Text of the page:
Direct TV Now is celebrating its first birthday and Internet Television is coming into its own.
As cord cutting (people leaving standard cable television services) continues to accelerate, subscribers are looking for other options in which to get their favorite television channels. Internet television is an option that gives subscribers choices.
What is Direct TV Now and Internet Television?
Services like Direct TV Now are known as OTT (Over The Top) systems – called such because they work on your Internet connection. Just like standard cable television different services provide different offerings, channels, packages, and functions. Generally, OTT providers don’t require a set top box and will work with your PC, tablet, and phone. If you prefer the convenience of a set top box, there are options you can buy that will save you the monthly rental fees.
Another option is getting a smart television with your preferred service built in. It is important to figure out which service provider you want to use and then make sure the equipment you buy will work.
What kind of equipment do I need for Internet Television? Another new TV?
For those of us with an existing television, devices like Apple TV (about $150), Amazon Fire TV (About $80), or Google Chromecast (about $60) can be purchased to add the functions in the same way a set top box would.
It is important to understand that each device is different. Direct TV Now will work with Apple TV, Amazon Fire, and some Roku models but will not work with the Sony PlayStation or Microsoft Xbox game systems. Sony offers an OTT service called Vue which will work with their game systems (the PlayStation 4 and 3) as well as Amazon Fire but will not work with Apple TV. For specific information each provider lists their compatible equipment on their website.
In most cases these technologies will work with both iMac and Windows computers as well as tablets and smart phones.
Does Internet Television really replace standard cable TV?
It varies. Right now, the online offerings tend to include most of the same channels that you can get on standard television. It is based on market for services like local channels and some specific resources.
Most systems do support a cloud based DVR so you can “record” your shows. This can have its limitations, though, such as Sony’s Vue service not being able to record broadcasts on local channels. Other features, like on demand, Pay Per View, and premium channels like HBO are available through most Internet systems at additional cost.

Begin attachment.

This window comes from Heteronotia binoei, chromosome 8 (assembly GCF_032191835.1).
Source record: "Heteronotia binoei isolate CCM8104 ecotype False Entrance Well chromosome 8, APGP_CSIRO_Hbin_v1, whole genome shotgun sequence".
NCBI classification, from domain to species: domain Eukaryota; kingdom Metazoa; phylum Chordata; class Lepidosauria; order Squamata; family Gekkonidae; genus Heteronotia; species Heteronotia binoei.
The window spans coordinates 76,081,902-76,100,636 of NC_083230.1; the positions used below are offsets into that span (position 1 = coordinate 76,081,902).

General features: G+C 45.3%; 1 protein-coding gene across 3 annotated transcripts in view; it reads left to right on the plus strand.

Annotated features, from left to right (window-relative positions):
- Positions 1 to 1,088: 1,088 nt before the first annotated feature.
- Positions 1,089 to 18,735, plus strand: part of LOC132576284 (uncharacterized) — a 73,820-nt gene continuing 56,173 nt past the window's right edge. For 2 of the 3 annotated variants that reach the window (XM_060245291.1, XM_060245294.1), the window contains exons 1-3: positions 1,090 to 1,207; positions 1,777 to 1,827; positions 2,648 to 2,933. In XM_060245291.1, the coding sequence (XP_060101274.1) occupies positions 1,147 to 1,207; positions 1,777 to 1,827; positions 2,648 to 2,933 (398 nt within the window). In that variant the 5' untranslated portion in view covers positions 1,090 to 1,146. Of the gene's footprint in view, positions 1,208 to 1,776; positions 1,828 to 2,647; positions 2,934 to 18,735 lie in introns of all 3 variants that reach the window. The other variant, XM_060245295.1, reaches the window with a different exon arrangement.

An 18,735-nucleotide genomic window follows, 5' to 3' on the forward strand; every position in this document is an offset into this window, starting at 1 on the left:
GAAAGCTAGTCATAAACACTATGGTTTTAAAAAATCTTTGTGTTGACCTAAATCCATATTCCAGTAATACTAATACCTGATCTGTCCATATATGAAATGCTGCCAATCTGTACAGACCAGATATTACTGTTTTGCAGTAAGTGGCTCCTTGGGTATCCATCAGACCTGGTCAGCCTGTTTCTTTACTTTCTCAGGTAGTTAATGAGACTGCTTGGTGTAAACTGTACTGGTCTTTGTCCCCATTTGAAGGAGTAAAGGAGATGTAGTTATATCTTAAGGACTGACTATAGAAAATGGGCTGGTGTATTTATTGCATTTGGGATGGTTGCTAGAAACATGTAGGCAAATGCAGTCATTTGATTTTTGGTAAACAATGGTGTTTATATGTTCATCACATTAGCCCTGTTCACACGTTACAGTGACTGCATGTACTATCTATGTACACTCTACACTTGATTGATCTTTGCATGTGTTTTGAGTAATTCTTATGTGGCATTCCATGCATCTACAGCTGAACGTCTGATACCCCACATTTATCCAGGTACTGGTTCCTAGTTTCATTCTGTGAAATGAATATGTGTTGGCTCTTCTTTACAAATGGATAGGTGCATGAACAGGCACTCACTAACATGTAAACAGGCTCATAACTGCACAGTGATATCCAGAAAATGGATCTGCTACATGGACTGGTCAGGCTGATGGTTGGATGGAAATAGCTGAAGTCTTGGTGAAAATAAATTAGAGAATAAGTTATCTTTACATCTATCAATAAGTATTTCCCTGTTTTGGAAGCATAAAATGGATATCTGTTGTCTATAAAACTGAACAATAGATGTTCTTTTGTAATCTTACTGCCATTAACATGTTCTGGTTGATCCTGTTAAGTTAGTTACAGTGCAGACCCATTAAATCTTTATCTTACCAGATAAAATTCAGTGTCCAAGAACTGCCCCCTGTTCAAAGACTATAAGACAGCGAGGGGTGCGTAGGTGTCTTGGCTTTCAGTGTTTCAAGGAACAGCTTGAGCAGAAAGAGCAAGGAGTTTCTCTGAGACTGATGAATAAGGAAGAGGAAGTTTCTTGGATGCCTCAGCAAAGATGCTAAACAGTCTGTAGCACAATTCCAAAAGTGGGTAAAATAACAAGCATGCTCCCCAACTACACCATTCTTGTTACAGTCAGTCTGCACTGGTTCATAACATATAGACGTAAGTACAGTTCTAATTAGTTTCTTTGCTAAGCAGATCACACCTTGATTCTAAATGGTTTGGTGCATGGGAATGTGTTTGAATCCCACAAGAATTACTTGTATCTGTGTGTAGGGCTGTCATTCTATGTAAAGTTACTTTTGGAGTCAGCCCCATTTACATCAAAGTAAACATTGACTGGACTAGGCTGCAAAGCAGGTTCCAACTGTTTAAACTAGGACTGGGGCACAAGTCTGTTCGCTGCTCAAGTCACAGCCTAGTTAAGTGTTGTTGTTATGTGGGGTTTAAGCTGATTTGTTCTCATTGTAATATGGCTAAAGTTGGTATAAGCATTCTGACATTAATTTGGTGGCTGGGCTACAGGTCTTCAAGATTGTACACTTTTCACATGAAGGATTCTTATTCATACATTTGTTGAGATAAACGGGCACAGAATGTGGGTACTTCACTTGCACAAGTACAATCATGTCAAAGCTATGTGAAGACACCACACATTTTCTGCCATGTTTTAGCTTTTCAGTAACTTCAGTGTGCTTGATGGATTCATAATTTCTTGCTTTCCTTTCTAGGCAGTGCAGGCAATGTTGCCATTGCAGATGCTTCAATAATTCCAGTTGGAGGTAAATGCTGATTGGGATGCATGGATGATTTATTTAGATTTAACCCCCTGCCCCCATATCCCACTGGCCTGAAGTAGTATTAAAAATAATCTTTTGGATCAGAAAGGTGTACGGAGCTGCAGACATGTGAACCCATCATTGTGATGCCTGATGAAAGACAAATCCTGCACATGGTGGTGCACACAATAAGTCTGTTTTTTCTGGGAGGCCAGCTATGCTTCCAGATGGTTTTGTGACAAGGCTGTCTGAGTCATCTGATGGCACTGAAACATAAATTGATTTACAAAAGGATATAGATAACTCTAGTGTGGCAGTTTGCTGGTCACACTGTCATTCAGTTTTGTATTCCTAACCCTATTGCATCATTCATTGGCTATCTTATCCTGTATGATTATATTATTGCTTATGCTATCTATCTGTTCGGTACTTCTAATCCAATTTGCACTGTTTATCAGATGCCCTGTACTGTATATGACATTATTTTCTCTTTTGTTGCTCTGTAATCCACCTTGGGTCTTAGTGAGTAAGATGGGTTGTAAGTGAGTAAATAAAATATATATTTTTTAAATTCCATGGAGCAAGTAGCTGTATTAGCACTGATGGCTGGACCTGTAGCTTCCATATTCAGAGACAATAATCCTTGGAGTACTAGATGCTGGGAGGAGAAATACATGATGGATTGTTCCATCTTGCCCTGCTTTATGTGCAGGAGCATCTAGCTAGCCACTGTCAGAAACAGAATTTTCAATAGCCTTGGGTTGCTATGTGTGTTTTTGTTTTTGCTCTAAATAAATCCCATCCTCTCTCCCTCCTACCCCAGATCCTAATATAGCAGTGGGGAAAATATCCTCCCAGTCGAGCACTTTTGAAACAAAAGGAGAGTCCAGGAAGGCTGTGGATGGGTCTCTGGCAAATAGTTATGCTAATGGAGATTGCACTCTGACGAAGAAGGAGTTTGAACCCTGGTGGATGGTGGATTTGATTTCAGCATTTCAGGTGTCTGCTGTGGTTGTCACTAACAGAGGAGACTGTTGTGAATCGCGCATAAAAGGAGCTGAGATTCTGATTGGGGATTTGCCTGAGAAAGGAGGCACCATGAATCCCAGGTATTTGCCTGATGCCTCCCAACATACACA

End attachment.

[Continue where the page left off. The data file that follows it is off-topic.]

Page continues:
How does the cost of Internet Television compare to standard cable TV?
Assuming you would have an Internet connection in either case the cost of Internet Television can be substantially less than standard cable. You have more choice in what channels you subscribe to. Dish has an offering called Sling TV in which you have a base subscription and then choose the channels you want. Direct TV Now is more like standard television with different package levels.
Based upon those assumptions the cost is less for Internet Television. Direct TV Now starts at $35/month and PlayStation Vue starts at $40/month. Most providers also offer a free week of service to allow for a trial period.
Internet Television doesn’t require renting a proprietary set top box or installing a satellite dish, so you save those expenses as well. Installation fees and rental fees are charged in addition to your base package costs.
What are some examples of Internet Television Providers?
Sony – Vue (https://www.playstation.com/en-us/network/vue/)
AT&T – Direct TV Now (www.directtvnow.com)
Dish – Sling TV (www.sling.com)
Google – YouTube TV (https://tv.youtube.com/welcome/)
A complete list of Internet Television providers is available on Wikipedia (https://en.wikipedia.org/wiki/List_of_Internet_television_providers)
William (Bill) Sikkens has been a technology expert for KXL on the Morning Show with Steve and Rebecca since 2014. With an expertise in I.T., cyber security and software design he has had more than 20 years’ experience with advanced technology. Sikkens conceptualizes and designs custom applications for many professional industries from health care to banking and has the ability to explain the details in a way all can understand. Article edited by Gretchen Winkler.
Got a technology question or comment for Bill? Follow him on Twitter @sikkensw